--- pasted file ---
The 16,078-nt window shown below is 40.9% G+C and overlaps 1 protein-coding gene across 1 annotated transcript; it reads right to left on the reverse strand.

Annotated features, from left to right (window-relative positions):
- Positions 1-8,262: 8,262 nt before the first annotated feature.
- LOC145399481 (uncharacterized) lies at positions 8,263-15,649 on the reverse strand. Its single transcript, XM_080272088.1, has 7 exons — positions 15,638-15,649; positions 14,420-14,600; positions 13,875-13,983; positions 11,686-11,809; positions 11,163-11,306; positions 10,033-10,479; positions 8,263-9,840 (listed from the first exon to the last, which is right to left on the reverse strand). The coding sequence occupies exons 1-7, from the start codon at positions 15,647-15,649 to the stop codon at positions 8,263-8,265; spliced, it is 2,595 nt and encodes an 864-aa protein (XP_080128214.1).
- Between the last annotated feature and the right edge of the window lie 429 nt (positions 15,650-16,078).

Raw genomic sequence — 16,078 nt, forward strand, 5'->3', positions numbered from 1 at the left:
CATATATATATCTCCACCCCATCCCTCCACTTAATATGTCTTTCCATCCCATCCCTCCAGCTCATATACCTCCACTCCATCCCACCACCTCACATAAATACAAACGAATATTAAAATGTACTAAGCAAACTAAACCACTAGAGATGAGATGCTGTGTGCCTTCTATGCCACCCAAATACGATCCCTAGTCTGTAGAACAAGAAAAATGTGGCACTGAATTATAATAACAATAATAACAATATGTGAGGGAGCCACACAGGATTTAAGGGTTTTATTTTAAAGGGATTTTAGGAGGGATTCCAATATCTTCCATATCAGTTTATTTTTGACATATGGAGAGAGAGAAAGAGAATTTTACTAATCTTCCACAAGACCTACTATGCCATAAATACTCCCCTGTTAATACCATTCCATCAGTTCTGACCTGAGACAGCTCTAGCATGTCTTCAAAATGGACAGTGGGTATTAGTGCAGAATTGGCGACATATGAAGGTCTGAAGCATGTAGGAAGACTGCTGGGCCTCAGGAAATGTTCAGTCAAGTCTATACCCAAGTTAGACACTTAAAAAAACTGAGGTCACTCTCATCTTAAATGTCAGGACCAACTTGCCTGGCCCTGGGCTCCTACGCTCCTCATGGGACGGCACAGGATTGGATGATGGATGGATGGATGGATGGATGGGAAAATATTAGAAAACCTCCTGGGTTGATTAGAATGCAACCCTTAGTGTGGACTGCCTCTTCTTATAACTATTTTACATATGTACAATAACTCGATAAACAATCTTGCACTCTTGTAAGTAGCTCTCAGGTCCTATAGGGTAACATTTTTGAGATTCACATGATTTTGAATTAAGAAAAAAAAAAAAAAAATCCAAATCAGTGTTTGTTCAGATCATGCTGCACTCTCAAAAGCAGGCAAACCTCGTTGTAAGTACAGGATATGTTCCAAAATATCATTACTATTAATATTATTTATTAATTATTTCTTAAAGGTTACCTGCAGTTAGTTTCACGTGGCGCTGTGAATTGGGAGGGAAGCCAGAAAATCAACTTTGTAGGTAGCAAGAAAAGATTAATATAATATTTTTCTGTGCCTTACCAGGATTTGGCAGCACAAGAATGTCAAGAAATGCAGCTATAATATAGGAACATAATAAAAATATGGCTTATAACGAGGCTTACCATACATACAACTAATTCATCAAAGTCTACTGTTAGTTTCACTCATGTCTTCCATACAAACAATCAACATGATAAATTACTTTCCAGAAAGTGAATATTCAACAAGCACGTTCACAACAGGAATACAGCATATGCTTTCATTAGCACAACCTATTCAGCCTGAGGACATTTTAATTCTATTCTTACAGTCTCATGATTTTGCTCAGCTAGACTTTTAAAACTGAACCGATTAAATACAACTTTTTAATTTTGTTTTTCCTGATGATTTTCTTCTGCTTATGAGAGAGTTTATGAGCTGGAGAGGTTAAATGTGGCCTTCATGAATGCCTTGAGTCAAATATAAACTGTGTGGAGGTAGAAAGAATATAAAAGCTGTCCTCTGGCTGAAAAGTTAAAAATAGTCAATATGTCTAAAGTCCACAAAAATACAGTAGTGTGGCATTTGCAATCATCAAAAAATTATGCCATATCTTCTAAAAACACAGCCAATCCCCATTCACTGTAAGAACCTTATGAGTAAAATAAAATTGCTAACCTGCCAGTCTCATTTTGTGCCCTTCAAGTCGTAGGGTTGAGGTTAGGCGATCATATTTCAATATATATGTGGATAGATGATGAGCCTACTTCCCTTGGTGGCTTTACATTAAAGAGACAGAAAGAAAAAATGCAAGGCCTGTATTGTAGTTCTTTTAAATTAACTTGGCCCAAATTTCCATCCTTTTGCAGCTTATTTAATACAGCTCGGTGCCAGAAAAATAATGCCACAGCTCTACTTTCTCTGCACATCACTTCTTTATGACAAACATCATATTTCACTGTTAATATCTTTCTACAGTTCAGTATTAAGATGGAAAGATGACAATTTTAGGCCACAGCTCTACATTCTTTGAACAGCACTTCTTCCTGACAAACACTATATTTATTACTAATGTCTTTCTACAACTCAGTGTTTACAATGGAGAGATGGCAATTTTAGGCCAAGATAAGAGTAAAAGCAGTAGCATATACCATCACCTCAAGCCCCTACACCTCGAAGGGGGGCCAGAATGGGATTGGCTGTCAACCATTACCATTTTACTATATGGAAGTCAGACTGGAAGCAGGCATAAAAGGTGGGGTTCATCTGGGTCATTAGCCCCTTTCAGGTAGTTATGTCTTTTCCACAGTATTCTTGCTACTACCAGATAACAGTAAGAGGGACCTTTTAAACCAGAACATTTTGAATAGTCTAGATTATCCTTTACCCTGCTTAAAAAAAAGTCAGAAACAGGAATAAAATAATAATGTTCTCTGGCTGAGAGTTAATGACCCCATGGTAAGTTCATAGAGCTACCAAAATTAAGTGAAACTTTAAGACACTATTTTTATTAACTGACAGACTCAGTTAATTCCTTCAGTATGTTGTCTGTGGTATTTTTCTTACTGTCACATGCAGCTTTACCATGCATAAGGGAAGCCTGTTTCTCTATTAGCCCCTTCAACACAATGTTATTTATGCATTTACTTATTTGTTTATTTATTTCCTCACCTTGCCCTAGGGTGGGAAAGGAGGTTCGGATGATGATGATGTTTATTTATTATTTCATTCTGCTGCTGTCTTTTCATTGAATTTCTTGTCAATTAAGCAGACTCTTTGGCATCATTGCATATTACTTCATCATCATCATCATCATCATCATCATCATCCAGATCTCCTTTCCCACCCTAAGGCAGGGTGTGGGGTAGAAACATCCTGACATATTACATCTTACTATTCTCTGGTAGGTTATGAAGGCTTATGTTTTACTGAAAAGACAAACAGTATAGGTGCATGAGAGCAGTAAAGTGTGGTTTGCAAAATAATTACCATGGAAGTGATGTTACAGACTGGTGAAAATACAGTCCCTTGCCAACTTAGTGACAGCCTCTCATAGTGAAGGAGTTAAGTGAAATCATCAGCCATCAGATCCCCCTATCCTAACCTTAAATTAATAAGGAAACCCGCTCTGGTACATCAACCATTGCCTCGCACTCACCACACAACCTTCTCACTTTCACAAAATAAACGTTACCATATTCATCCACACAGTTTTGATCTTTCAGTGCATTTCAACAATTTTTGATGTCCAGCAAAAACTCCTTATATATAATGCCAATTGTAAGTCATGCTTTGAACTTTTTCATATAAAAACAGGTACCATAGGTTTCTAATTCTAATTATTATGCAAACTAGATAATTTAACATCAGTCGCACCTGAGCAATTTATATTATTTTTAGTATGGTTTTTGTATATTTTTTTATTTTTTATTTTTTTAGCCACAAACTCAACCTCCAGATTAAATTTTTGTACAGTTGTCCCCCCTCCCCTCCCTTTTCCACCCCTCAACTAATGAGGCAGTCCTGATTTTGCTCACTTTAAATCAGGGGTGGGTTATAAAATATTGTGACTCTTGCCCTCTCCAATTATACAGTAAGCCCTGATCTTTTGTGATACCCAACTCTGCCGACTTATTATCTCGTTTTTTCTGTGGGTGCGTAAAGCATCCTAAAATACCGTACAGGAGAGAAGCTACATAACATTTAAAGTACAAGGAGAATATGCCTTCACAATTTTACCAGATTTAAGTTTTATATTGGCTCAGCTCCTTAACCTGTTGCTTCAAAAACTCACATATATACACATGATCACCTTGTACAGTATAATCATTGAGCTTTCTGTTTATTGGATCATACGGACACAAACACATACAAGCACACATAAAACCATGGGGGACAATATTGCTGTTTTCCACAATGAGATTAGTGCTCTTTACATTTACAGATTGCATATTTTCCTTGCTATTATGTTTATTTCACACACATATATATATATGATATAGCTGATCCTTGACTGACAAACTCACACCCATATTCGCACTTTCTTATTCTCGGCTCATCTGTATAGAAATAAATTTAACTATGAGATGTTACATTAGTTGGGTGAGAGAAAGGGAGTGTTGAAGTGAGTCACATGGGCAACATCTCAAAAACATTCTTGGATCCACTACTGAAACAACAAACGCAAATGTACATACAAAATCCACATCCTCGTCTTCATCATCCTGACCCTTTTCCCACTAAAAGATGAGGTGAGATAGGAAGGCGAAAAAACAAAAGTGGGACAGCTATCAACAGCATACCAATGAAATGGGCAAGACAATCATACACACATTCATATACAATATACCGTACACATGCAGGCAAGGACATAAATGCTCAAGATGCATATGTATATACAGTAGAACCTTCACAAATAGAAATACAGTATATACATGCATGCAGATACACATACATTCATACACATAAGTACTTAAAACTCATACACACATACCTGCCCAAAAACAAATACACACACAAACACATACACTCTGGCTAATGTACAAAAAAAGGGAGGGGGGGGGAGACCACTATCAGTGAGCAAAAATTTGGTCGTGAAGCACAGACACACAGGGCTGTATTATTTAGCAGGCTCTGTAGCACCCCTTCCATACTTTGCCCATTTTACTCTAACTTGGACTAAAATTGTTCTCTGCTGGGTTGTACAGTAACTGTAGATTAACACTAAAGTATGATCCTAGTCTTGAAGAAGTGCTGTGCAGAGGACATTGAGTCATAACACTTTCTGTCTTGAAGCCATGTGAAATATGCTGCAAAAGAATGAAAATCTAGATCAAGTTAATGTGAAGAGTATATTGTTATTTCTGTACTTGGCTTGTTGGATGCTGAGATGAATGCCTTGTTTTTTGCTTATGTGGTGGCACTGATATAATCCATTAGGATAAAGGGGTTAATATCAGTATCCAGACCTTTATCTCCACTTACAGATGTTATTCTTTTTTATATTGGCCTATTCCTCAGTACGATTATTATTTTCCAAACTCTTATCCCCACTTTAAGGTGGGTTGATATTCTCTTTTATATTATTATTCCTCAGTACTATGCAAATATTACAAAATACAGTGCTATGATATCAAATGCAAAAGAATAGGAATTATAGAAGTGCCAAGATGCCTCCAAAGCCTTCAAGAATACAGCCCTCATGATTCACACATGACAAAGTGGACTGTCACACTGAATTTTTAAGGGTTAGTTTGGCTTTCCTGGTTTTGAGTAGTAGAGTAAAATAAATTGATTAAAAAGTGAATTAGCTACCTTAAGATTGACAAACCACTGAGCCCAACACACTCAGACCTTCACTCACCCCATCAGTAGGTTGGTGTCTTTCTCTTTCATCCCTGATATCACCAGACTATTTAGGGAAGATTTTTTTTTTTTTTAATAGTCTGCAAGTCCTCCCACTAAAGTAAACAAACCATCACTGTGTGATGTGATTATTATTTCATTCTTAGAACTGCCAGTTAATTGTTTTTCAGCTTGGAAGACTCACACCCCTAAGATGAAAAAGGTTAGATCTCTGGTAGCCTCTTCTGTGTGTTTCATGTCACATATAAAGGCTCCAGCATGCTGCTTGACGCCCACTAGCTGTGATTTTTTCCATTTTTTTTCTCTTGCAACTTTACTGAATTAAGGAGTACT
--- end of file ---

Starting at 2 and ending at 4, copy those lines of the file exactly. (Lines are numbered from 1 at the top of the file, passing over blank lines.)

Annotated features, from left to right (window-relative positions):
- Positions 1-8,262: 8,262 nt before the first annotated feature.
- LOC145399481 (uncharacterized) lies at positions 8,263-15,649 on the reverse strand. Its single transcript, XM_080272088.1, has 7 exons — positions 15,638-15,649; positions 14,420-14,600; positions 13,875-13,983; positions 11,686-11,809; positions 11,163-11,306; positions 10,033-10,479; positions 8,263-9,840 (listed from the first exon to the last, which is right to left on the reverse strand). The coding sequence occupies exons 1-7, from the start codon at positions 15,647-15,649 to the stop codon at positions 8,263-8,265; spliced, it is 2,595 nt and encodes an 864-aa protein (XP_080128214.1).